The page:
“When we have a full drone fleet you’ll be able to order anything and get it in 30 minutes if you live near a hub that’s serviced by drones,” Amazon CEO of Worldwide Consumer Jeff Wilke told CNN Business. “That’s only possible because of robotics.”
Amazon has built out a network of costly fulfillment centers across the US and the world. Inside lies a critical advantage, robots that have made the buildings faster and more cost-efficient. They may well pave the way for a new era of same-hour deliveries.
To continue to speed up delivery times and stay ahead of competitors, Amazon will need even more robots. Amazon is testing robots that carry packages on sidewalks. It’s invested in self-driving vehicles.
Amazon’s robot push could trigger more successes, but also exposes it to harder challenges than operating in environments it controls, like fulfillment centers.
CNN Business spoke with current and former Amazon executives as well as robotics experts to explore how one robot has already transformed Amazon, and how the next generation of robots may forever change Amazon once again.
Amazon first dabbles in robots
Nothing seemed impressive about Amazon’s first robot.
It didn’t walk like C-3PO or talk like Rosie the Robot. It didn’t even have arms, legs or a face. Its stubby frame was only good for sliding under a bookshelf
and moving it.
“A homemade microwave on wheels,” was how one potential customer described it to Jason Reneau, an early employee at Kiva Systems, which invented the robot in 2002.
The startup was so desperate for business it offered full refunds to entice customers.
“There’s no way that works,” recalled Nick Swinmurn, founder of Amazon subsidiary Zappos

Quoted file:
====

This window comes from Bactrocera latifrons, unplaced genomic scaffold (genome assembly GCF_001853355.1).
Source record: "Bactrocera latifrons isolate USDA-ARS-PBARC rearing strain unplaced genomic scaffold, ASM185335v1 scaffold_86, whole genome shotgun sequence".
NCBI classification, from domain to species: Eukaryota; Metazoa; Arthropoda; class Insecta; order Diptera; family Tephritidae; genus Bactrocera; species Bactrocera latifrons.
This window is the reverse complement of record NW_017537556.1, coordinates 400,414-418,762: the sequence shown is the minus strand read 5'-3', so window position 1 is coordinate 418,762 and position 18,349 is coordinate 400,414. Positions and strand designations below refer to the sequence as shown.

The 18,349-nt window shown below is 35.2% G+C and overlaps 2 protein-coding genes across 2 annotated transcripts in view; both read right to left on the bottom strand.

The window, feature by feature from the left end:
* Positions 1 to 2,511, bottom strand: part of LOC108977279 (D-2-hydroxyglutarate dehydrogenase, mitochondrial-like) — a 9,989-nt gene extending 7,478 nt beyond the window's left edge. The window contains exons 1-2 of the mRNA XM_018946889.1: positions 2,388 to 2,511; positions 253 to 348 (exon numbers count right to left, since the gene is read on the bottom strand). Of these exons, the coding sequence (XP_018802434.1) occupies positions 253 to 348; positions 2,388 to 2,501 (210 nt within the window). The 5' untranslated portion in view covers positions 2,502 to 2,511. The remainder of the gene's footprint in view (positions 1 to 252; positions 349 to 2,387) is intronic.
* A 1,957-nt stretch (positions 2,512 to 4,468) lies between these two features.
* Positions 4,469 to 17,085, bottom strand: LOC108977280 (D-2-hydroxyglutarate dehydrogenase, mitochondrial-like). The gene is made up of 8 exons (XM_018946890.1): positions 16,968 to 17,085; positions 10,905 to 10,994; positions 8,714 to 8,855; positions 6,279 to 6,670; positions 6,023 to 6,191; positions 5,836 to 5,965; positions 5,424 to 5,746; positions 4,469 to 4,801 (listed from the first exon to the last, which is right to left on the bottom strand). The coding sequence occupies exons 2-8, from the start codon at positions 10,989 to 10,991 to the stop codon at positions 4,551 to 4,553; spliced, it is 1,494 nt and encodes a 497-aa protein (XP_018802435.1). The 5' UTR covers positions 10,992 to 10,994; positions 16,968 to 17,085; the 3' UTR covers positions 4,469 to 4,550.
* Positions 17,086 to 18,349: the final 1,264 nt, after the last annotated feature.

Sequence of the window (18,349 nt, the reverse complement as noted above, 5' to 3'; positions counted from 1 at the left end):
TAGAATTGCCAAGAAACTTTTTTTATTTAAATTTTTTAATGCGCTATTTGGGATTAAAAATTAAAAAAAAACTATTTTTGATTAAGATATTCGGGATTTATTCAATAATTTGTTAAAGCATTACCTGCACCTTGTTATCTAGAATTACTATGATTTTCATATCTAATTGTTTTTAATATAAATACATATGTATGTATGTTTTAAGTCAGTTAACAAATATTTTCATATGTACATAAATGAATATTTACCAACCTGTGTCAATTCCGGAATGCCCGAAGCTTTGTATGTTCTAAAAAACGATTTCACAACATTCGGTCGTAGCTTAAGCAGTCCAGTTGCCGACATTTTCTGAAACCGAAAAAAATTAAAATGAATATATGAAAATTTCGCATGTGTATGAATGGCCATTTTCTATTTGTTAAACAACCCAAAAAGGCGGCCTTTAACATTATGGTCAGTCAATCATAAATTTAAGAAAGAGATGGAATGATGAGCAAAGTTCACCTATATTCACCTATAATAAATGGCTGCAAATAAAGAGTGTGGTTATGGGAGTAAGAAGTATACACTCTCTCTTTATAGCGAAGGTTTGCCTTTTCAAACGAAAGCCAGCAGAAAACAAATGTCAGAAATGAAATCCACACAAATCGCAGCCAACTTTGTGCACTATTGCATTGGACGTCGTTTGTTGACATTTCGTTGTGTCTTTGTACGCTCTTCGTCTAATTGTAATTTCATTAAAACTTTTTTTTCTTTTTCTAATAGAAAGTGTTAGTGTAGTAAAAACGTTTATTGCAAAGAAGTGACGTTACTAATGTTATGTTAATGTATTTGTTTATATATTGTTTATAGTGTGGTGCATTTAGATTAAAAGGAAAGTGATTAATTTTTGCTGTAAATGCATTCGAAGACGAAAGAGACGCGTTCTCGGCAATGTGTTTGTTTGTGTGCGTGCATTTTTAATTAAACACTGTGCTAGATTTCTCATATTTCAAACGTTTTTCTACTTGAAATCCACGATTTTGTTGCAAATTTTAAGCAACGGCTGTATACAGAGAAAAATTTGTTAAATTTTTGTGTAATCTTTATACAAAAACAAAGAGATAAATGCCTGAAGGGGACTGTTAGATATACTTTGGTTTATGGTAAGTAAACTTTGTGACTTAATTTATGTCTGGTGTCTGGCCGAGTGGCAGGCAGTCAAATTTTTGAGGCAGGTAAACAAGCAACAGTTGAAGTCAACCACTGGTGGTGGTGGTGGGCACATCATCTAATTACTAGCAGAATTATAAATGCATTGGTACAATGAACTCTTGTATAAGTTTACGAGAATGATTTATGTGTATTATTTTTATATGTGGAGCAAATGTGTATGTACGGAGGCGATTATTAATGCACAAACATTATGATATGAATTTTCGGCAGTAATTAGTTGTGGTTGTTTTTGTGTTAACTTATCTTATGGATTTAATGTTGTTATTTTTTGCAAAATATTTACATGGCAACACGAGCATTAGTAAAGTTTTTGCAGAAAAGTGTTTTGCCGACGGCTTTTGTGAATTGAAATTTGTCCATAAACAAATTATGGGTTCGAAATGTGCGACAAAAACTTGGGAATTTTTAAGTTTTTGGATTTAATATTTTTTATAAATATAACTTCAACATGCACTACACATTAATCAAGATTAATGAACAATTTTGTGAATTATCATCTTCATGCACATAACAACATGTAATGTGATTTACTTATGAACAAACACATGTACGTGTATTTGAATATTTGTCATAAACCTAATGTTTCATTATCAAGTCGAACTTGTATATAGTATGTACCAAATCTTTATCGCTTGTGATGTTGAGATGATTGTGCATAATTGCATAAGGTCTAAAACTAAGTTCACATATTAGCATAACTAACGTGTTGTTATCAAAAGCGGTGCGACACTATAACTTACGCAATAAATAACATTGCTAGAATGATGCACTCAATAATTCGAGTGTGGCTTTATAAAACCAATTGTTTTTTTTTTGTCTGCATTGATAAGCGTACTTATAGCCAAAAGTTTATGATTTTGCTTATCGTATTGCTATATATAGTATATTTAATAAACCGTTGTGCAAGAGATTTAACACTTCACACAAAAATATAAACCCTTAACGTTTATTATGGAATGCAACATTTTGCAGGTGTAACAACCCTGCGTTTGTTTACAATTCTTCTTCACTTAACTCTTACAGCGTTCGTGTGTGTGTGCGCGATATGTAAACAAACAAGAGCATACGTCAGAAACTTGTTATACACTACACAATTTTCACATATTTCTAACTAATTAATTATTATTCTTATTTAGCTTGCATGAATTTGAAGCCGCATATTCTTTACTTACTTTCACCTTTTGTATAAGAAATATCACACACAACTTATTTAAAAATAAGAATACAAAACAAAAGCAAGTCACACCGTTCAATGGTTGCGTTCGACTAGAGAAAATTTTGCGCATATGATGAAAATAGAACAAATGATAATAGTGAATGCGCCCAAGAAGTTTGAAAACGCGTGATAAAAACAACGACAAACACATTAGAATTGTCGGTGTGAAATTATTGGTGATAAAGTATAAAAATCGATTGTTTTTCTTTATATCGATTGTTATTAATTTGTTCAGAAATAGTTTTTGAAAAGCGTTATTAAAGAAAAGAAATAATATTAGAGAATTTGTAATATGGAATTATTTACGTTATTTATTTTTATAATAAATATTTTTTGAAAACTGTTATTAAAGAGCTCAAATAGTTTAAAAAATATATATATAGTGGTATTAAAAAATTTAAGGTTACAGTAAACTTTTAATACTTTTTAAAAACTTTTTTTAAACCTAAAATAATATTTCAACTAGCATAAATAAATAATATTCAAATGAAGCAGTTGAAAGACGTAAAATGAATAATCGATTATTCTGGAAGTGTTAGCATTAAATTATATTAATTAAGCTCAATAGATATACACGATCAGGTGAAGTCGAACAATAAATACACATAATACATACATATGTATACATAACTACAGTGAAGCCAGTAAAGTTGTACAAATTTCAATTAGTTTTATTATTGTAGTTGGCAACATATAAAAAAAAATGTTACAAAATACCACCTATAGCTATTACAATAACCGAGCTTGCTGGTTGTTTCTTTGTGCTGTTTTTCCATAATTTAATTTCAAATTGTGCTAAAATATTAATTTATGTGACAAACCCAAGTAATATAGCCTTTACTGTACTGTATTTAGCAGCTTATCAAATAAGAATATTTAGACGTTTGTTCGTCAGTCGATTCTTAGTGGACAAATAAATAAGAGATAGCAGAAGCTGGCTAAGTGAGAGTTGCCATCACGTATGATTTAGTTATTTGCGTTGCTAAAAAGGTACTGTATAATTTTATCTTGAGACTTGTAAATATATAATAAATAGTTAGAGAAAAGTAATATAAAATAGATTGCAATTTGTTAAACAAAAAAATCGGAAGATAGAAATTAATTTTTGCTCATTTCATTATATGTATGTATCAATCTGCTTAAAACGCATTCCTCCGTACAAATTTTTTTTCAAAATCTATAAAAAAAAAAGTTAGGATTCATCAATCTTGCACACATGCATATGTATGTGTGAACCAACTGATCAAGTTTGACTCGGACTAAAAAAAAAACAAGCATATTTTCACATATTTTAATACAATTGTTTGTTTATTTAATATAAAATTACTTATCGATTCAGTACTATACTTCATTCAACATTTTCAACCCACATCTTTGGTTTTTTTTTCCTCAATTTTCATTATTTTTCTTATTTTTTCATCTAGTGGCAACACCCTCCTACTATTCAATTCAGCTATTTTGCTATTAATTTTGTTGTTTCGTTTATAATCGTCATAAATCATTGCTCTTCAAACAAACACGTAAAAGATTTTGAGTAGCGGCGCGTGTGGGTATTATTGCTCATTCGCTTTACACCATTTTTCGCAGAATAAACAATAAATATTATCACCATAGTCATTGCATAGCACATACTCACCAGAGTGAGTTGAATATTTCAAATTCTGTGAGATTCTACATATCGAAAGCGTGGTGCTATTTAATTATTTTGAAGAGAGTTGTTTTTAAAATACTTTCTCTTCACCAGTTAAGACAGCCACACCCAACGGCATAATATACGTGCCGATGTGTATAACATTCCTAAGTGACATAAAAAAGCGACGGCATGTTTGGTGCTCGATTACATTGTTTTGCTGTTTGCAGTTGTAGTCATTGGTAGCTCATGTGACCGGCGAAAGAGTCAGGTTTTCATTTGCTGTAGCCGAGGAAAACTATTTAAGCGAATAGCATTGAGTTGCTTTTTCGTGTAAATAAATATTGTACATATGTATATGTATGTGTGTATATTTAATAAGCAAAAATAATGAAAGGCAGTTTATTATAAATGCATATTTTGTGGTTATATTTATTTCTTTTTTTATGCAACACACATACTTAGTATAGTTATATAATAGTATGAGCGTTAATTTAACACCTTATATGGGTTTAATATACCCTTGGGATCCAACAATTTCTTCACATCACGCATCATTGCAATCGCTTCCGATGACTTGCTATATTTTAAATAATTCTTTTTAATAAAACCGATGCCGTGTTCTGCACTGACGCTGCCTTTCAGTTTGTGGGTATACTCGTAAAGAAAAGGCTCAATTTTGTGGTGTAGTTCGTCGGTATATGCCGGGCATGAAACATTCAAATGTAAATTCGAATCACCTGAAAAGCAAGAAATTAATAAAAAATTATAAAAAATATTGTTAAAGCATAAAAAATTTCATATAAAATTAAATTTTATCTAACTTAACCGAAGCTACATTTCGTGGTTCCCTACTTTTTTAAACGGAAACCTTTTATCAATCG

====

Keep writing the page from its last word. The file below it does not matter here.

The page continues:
, of the first time he saw a Kiva robot.
Industrial robots weren’t new when Amazon first experimented with Kiva robots. For decades, automakers had used giant robotic arms to help assemble cars. Manufacturing plants relied on primitive robots to move materials on fixed routes.
However, Kiva Systems was the only company trying to use mobile robots to speed up ecommerce warehouses. It figured out how a flock of free-ranging robots could safely bring bookshelves to stations manned by humans, who would pick merchandise from the shelves to complete an order. Then the robots return the shelf to a resting spot, sliding around hundreds of nearby robots. Barcode stickers on the floor help the robots know their location and avoid collisions.
Before the Kiva robot, e-commerce employees in warehouses had to walk up and down long aisles, to retrieve goods from shelves.
“You see all these articles about people having to walk 15 miles a day,” said Dave Glick, a former Amazon executive who helped integrate the Kiva robots. “You’re spending capital to make humans more efficient. Now they’re picking more things and standing in one place, so it’s not as physically grueling.” (Amazon has been criticized
over the years for difficult working conditions
in its fulfillment centers.)
Amazon bought Kiva Systems in March 2012, kicking off a whirlwind. Kiva’s senior engineers flew to Seattle and holed up in a conference room for a week with Amazon leaders. Glick’s team prioritized building a proof of concept with Kiva’s technology. By early 2013, Amazon was shipping some packages with the help of Kiva robots out of a facility south of Seattle, according to Glick.
Before the end of 2014, Amazon fulfillment centers were home to 15,000 Kiva robots.
Amazon has redesigned the robot four times since buying Kiva, according to Tye Brady, the chief technologist at Amazon Robotics. Seemingly small changes — the latest robot is several inches shorter — have allowed Amazon to make its bookshelves bigger. More goods are packed in existing warehouses, saving millions on new warehouse costs.
“That was quite a slam dunk,” said Rian Whitton, a robotics analyst at ABI Research. “They scaled it very impressively and in a short period of time.”
Robots shift from factory floors to the skies
Today Amazon’s robot ambitions extend far beyond its fulfillment centers. These new teams operate independently of the initial Kiva Systems group. Amazon doesn’t say how many employees work on robotics, only that they’re among the tens of thousands working on artificial intelligence.